‘Integral part’ A shared animosity towards Iran, along with Saudi attempts to attract foreign investment to fund Prince Mohammed’s ambitious Vision 2030 economic diversification plan, appear to be pushing the kingdom closer to Israel than ever.A centerpiece of Vision 2030 is NEOM, a $500 billion planned megacity on the kingdom’s west coast, for which observers say the kingdom requires Israeli expertise in areas including manufacturing, biotechnology and cyber security.The creation of NEOM “requires peace and coordination with Israel, especially if the city is to have a chance of becoming a tourist attraction,” said Mohammad Yaghi, a research fellow at Germany’s Konrad Adenauer Stiftung.NEOM is set to be built close to the Israeli resort town of Eilat, along the geopolitically sensitive waters of the Red Sea and the Gulf of Aqaba.Gulf states have also increasingly sought Israeli technology for the surveillance of their own citizens and tried to purchase precision missiles that Western countries are unwilling to sell, Yaghi wrote in a research paper in April.Saudi Arabia has tried to keep its outreach to Israel out of the public eye, but it has not been easy.In June, a verified Twitter account linked to the kingdom’s embassy in Washington said the Saudi council of ministers had agreed to recruit Israeli cyber security firm Check Point Software in NEOM.The embassy later denied the claim and distanced itself from the account.Marc Schneier, an American rabbi with close ties to the Gulf, quoted Saudi Arabia’s deputy defense minister Prince Khalid bin Salman as once telling him that Israel was an “integral part” of achieving Vision 2030.Schneier made the comment to AFP in May, and Saudi authorities did not dispute that the prince made the remark. The UAE’s decision to normalize ties with Israel could propel Saudi Arabia to deepen its furtive relations with the Jewish state as Riyadh seeks to entice investment to fund an ambitious economic transformation, analysts say.The United Arab Emirates on Thursday became the first Gulf state to normalize relations with Israel, in a historic US-brokered accord that raised the prospect of similar deals with other Arab states.Saudi Arabia, the Arab world’s biggest economy, has maintained a conspicuous silence over the deal, but local officials have hinted that Riyadh is unlikely to immediately follow in the footsteps of its principle regional ally despite US pressure. Not only would a formal recognition of Israel be seen by Palestinians and their supporters as a betrayal of their cause, it would also hurt the kingdom’s image as the leader of the Islamic world.Saudi Arabia, however, has already cultivated covert ties with Israel in recent years, a shift spearheaded by Crown Prince Mohammed bin Salman even as his father King Salman has voiced steadfast support for an independent Palestinian state.”The UAE-Israeli normalization lends itself to expanding the realm of indirect Saudi-Israeli relations,” said Aziz Alghashian, a lecturer at Essex University specializing in the kingdom’s policy towards Israel.”I think Saudi-Israeli interactions will increase via the UAE.” President Donald Trump’s son-in-law and advisor Jared Kushner insisted on Monday that it would be in Riyadh’s interest to formally establish ties with Israel.”It would be very good for Saudi business, it would very good for Saudi’s defense, and, quite frankly, I think it would also help the Palestinian people,” Kushner said.Further putting the kingdom in the spotlight, Prime Minister Benjamin Netanyahu on Monday said Israel was working on opening a corridor over Saudi Arabia for flights to the UAE.There was no immediate public response from Saudi Arabia, which is home to Islam’s holiest sites and faces more sensitive political calculations than the UAE. ‘Conflicting views’ Despite the official silence, the pro-government Saudi media has repeatedly tested public reaction by publishing reports advocating closer ties with Israel.”I forecast a future that entails the creation of a joint high-tech ecosystem among [Gulf Cooperation Council] countries, known as the ‘Silicon Wadi’,” Israeli consultant Nave Shachar wrote last week for the English website of Al-Arabiya, a Saudi-owned broadcaster.Shachar, who according to his LinkedIn profile was previously employed by the Israeli defense ministry, was referring to a regional equivalent of Silicon Valley.”Now, more than ever, it is in the best interest of Israel and the GCC to increase business cooperation,” he said.Observers say US President Donald Trump, who backed Prince Mohammed following global uproar over the 2018 murder of journalist Jamal Khashoggi, holds enormous leverage to get the kingdom to formally recognize Israel.But Saudi Arabia appears to be resisting Washington’s pressure as it has more at stake than the UAE.Schneier said the kingdom’s leadership held “conflicting views along generational lines.””This bold initiative by the Emirates will strengthen the generational forces that would like to see this happen now,” he told AFP this week.”This announcement from the UAE will transform the current indirect relations between the Saudis and Israel to formal direct relations.” Topics : read more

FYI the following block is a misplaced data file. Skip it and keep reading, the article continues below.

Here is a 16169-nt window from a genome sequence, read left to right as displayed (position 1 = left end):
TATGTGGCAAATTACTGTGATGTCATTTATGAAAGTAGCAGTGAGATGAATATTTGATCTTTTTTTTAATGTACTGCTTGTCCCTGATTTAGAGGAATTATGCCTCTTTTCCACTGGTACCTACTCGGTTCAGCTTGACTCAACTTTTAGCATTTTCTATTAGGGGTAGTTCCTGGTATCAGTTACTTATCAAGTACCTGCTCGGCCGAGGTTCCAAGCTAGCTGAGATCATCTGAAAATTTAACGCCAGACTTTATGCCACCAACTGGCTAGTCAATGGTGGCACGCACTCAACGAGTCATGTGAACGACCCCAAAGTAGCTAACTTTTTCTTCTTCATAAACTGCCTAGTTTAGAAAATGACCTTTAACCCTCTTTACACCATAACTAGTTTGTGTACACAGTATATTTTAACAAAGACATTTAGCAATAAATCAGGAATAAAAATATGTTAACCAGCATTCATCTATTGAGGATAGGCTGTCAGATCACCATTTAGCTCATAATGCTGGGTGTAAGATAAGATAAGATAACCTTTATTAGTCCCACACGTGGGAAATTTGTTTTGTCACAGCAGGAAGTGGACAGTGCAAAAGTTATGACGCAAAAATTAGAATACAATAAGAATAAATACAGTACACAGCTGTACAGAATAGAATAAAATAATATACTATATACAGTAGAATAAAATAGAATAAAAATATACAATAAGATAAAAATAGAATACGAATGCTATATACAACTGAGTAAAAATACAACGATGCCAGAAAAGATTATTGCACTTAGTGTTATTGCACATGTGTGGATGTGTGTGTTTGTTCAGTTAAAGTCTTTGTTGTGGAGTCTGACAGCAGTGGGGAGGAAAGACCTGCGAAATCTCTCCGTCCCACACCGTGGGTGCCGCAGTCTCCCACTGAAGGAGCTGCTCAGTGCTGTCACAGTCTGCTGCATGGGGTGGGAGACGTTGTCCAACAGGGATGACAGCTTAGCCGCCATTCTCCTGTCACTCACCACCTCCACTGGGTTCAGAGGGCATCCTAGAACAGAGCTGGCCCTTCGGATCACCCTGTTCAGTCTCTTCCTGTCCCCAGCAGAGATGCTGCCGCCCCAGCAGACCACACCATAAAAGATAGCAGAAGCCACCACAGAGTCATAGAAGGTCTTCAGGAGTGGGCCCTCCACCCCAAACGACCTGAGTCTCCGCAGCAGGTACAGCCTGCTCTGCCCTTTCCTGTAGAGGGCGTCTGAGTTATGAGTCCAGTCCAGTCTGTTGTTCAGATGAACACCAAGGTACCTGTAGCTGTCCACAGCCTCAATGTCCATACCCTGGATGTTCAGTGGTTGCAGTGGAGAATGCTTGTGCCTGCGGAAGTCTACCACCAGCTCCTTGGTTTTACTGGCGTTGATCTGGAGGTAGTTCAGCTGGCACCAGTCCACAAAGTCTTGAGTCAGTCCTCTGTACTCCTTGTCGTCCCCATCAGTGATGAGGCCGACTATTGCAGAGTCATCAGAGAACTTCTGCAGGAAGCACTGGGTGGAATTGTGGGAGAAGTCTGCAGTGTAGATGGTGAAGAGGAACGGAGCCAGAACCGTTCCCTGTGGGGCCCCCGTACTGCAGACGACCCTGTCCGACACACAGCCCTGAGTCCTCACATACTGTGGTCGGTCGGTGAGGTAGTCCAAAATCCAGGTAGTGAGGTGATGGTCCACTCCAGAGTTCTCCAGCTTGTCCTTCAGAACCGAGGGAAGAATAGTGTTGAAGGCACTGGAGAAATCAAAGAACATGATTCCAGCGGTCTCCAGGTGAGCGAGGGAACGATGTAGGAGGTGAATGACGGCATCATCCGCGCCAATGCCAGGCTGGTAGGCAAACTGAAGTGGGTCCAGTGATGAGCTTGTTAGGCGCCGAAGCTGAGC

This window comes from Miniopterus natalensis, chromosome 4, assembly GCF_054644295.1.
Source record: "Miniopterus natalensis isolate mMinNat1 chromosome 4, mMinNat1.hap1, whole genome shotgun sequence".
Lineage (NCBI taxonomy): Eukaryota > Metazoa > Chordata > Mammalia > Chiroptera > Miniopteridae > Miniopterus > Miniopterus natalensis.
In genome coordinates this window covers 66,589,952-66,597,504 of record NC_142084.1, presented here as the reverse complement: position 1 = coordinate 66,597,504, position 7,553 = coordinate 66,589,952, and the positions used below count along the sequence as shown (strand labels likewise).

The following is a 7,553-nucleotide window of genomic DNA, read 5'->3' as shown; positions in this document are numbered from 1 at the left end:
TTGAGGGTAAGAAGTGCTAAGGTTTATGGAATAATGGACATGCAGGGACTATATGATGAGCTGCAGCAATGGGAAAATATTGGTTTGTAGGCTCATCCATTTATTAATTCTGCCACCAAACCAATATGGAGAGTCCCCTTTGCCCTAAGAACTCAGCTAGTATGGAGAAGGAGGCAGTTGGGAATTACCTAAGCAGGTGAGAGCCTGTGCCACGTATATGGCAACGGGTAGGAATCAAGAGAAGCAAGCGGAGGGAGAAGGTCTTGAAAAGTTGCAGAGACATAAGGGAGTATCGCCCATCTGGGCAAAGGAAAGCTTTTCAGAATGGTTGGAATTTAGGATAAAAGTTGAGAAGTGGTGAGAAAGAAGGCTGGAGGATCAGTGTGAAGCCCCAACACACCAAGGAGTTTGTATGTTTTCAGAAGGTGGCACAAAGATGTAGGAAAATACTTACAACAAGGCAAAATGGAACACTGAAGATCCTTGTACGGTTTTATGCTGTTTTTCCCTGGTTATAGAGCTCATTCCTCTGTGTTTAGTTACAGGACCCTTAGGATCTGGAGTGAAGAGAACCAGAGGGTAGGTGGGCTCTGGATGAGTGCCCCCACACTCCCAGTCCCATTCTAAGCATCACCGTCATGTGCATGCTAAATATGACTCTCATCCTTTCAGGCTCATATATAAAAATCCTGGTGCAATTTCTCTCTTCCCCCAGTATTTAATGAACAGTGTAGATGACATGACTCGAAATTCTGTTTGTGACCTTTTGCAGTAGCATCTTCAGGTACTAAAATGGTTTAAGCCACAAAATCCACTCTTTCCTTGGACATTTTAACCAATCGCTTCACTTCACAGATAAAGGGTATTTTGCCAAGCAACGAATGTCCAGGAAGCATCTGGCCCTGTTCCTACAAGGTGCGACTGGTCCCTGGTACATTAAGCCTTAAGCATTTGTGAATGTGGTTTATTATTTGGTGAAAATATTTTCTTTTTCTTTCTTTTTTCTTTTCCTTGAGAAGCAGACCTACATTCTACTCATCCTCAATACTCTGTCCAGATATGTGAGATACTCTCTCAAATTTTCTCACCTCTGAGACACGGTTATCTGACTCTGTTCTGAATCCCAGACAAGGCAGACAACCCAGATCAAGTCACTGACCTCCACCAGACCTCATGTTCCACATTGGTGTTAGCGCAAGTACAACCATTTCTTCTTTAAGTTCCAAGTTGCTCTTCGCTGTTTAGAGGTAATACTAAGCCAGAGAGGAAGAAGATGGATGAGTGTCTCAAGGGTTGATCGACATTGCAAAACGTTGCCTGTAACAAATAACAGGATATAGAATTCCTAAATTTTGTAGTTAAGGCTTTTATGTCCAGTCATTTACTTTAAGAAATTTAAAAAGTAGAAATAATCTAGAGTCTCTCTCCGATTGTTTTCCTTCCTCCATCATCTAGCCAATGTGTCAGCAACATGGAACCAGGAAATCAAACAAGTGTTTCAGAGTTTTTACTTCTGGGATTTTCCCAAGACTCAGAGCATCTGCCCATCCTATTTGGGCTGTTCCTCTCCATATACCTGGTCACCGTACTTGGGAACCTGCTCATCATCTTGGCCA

Aberdeenshire based equipment rental specialists Hiretech has strengthened its team with a key management appointment.Keith Mackie has been appointed as managing director, with current managing director and company founder Andy Buchan taking on the newly created role of chief executive officer.Mackie has held a number of senior roles within the engineering and energy service industries, most recently as manging director at Power Jacks.Commenting on his new role, Mackie said, “I am delighted to be joining Hiretech at such an exciting time. The customer focussed growth delivered through integrity, technical strength and investment is within the DNA of Hiretech and I look forward to further developing the business.”Chief executive officer, Andy Buchan added, “Hiretech has grown significantly over the last three years as we regenerated ourselves following the recent downturn, and we identified a requirement to further strengthen our management team as we continue to capitalise on the opportunities that the energy markets present to us.” read more
ST. LEON, Ind. — Icy roads are being blamed for a rollover accident that hospitalized a Lawrenceburg woman yesterday.Indiana State Police say that Alisha L Haynes, 26, was traveling west on State Road 46 near St. Leon, when she lost control of her vehicle, which then left the roadway, struck a guardrail, and overturned down an embankment, ejecting Haynes from the vehicle.Haynes was transported to the University of Cincinnati Hospital for treatment of her injuries.